Scooter or Not, We Take On Ha Noi

I have never lived in a city as large as Ha Noi. Not only is it large, but it is growing quickly. In 2009 there were 9 million people in the metro area. Two years ago it had risen to 16 million. All these people in a small space make moving from one end of the city to another an adventure in itself.

Crowded Streets

When you ask tourists what they will remember most about Ha Noi, it is a safe bet that the traffic and congestion will be near the top of their list. Clogged streets filled with motorbikes, cars, and buses are bursting at the seams. Not only are they full, but they are also chaotic. Things like lane lines, stop lights, and other traffic signs are suggestions at best. These factors make transport a challenge, but it is one we are up for!

The city knows there is a problem, and they are working to transform transportation in the city over the next 15 years. Recently they vowed to ban scooters downtown by 2030, though last year they suggested a similar ban on a shorter timeline. Who knows if that will come to fruition.

Around Town by Scooter

Hanoi has an estimated 5 million scooters. The bikes bob and weave between the rest of the traffic and easily zip through the alleys that make up many neighborhood streets. There is no more authentic way to see Ha Noi than on the back of a scooter. 

David and I both expected that getting a scooter would be one of our first tasks in Ha Noi. Heck, I even named my blog with a reference to the ubiquitous Vietnamese transportation devices. Once we got here, we began to reevaluate for a number of reasons.

David has decided that car-based transport is his preference to make the 30 to 45 minute drive to school. He is traveling in a cab with a group of other teachers on a set schedule each day. Cabs and Grabs (see below) are so inexpensive that we aren’t sure it makes sense for me to rely on bikes during the day.

So, for the moment the decision to have a scooter is remains under review. I still think we will get a bike at some point, but for the moment we get around town in other ways.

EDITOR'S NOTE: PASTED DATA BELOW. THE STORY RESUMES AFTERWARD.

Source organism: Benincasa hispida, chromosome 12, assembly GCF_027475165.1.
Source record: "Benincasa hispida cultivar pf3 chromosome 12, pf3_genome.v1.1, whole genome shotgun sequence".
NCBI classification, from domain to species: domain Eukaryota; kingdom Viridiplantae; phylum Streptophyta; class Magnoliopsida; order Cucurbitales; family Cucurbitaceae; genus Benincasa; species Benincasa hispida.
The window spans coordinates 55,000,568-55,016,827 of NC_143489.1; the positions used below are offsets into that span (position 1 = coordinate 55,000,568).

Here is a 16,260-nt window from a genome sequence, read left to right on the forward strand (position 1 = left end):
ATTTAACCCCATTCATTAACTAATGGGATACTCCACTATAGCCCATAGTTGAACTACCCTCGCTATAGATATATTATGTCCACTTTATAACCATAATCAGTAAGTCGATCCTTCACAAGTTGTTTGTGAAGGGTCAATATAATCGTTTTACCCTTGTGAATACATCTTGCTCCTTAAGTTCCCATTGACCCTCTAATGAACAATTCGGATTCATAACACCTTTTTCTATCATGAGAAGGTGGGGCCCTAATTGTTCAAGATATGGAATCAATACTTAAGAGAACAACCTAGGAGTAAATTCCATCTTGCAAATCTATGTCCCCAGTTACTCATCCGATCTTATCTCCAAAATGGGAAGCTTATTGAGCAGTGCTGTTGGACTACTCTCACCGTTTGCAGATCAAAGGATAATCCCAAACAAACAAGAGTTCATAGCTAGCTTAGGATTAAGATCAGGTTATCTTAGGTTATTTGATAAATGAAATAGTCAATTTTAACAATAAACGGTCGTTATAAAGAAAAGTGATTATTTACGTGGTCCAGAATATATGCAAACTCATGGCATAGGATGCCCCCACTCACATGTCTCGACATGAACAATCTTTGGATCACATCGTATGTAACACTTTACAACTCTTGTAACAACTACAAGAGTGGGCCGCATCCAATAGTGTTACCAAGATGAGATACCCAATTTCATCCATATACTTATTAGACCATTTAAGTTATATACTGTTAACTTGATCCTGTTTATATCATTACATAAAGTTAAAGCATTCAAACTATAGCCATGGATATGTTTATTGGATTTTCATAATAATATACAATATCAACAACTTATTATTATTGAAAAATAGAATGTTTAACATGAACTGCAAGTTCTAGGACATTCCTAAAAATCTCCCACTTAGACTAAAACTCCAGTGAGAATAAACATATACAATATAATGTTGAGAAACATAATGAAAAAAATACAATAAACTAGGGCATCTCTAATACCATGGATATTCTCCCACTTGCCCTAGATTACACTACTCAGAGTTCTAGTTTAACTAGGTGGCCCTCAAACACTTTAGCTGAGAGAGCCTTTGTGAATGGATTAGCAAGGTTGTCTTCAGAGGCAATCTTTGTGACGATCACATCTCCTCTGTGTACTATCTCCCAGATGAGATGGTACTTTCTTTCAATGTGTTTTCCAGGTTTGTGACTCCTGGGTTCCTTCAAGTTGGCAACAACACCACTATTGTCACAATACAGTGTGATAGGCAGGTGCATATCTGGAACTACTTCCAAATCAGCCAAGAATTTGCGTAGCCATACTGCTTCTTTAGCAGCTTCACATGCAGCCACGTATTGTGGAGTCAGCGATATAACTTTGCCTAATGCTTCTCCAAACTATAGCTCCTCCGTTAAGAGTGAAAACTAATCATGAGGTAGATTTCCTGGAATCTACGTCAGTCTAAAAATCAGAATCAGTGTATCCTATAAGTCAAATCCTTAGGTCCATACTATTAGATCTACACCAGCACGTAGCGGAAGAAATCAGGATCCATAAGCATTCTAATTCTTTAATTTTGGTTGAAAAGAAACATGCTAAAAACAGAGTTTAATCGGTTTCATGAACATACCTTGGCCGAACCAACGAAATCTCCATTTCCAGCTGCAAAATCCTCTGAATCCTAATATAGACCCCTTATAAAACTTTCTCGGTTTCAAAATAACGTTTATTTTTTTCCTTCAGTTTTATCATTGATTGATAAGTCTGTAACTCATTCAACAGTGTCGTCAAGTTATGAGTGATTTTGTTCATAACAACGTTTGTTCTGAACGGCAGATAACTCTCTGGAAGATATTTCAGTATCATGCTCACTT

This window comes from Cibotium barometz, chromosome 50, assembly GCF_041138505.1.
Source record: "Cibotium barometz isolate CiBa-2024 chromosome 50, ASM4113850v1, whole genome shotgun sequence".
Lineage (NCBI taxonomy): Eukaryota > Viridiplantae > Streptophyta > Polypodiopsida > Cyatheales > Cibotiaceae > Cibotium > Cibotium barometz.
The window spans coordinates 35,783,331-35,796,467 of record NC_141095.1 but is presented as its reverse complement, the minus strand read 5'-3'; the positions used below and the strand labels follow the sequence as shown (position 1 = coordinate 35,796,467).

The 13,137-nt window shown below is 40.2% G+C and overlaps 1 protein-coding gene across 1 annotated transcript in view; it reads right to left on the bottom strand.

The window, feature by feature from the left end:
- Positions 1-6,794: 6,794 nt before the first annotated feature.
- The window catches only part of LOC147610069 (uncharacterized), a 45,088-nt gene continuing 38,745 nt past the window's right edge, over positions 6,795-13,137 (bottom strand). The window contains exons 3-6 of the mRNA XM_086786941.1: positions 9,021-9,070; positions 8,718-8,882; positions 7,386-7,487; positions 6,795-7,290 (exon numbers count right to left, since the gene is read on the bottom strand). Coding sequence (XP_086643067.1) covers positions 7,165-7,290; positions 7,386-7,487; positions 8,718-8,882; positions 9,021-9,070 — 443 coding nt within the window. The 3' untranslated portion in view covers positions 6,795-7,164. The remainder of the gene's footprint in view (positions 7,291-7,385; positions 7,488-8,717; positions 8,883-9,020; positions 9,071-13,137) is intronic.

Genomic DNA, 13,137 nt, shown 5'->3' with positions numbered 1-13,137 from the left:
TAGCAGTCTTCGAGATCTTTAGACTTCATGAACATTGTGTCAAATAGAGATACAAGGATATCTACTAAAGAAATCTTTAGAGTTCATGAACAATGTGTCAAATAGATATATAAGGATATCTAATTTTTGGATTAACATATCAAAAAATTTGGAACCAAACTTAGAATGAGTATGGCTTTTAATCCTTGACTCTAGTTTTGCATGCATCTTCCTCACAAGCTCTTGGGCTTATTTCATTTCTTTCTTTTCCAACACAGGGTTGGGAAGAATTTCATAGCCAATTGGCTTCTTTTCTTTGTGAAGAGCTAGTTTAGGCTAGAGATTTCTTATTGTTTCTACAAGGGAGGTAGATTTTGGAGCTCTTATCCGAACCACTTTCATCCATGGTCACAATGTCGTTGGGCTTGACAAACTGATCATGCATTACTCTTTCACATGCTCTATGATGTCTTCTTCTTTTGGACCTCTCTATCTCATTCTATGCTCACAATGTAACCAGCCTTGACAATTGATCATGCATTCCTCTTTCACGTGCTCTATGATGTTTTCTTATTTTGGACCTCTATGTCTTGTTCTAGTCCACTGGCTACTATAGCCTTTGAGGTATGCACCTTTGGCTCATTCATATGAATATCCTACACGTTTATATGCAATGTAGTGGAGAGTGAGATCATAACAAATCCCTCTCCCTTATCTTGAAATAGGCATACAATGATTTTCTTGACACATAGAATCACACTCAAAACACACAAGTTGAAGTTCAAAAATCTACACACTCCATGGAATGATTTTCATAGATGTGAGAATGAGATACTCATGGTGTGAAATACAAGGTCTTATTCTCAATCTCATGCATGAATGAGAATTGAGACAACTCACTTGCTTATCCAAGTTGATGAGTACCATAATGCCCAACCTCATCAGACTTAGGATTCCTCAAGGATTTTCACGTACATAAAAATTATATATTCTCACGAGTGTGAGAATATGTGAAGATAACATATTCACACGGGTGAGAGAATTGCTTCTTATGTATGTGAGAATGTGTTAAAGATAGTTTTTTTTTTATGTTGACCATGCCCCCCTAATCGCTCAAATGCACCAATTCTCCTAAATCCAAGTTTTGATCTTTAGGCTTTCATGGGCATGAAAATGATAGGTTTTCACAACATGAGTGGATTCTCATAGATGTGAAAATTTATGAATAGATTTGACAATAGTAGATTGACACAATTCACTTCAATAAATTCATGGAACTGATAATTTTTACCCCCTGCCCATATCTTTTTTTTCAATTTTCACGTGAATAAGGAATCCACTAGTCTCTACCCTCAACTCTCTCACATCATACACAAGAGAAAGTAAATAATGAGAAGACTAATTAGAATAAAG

Around Town On Foot

In the Old Quarter of Ha Noi tourists struggle to slide between cars and scooters to visit the sites. But, outside of the tourist areas of the city, people simply do not walk anywhere. Since David and I don’t have a scooter at the moment, we don’t have much choice. We aren’t going to get a cab to go to out to eat in our neighborhood, so we walk the sidewalks alone.

Well…not quite alone…

Sidewalks are mostly used as parking lots for scooters. Wider sidewalks along major streets become extra lanes in rush hour traffic as cars push scooters off the road. Those scooters simple weave in and out of the parked ones. A few times we have gotten stuck in this traffic while trying to get to dinner or the grocery store.

Around Town by Car

In my post 10 Great Things about Ha Noi, I discussed Grab, a local competitor to Uber and traditional cabs. I simply open up the app, input where I am going, and a car appears to take me there. Technology is amazing. Grabs and cabs are also economical. Case in point: I am writing this post from a coffee shop across town from our home. The cab to get here took nearly 30 minutes and cost me about $2.10.


Cars are relatively new to Ha Noi. They provide a safer, more comfortable alternative to scooters, but they are also much less space efficient. City streets built for scooters are now clogged with cars and SUVs. Sidewalks that traditionally were parking lots for scooters now also hold vehicles. The rate of car ownership is expected to continue to rise quickly as Viet Nam’s economy grows. This is leading to the city’s urgency to boost its public transit options.

Around Town by Bus

Ha Noi has dozens of bus lines. Five of these lines travel along Hoang Quoc Viet, the major artery two blocks from our home. Last Saturday we decided to take the bus for the first time and explore the most cost-effective ride in town. Running at least every 15 minutes, these buses are flooded with people during weekday rush hour. On a weekend, we were able to get a seat and enjoy the air-con.

Ha Noi buses have a driver and an attendant who collects the fare after you board. For the bus we road it was 7,000 Dong – or $0.30. A few lines charge a bit more and could cost as much as $0.40 per ride. Now that we understand how they work, buses are often nearly as fast as a cab and a great option during non-peak travel times. I look forward to exploring more of Ha Noi by bus soon.

Coming Soon: Around Town by Metro

At the moment the only public transport in Ha Noi is the bus system. This is about to change. In just a few months the first of eight lines of a city-metro should open. With mostly above-ground stations, the metro is supposed to slowly ease street-level traffic. Fares for rides are expected to undercut the cost of the buses, another push to get as many people as possible in the air and underground instead of on the streets. Ha Noi is in a race against time to catch up with its economic and population growth and keep the city from drowning in its traffic and choking from the pollution created by all the bikes and cars.

Over the next 15 years more than 300km of metro rails are supposed to connect all of Ha Noi.  Sadly, the first line of the metro is not located in our part of town – so we won’t get much use out of it. The metro construction is a clear indication of the economic growth that is quickly transforming urban life in Ha Noi, but can it come fast enough to keep the city from total gridlock? We will see.


Leave a Reply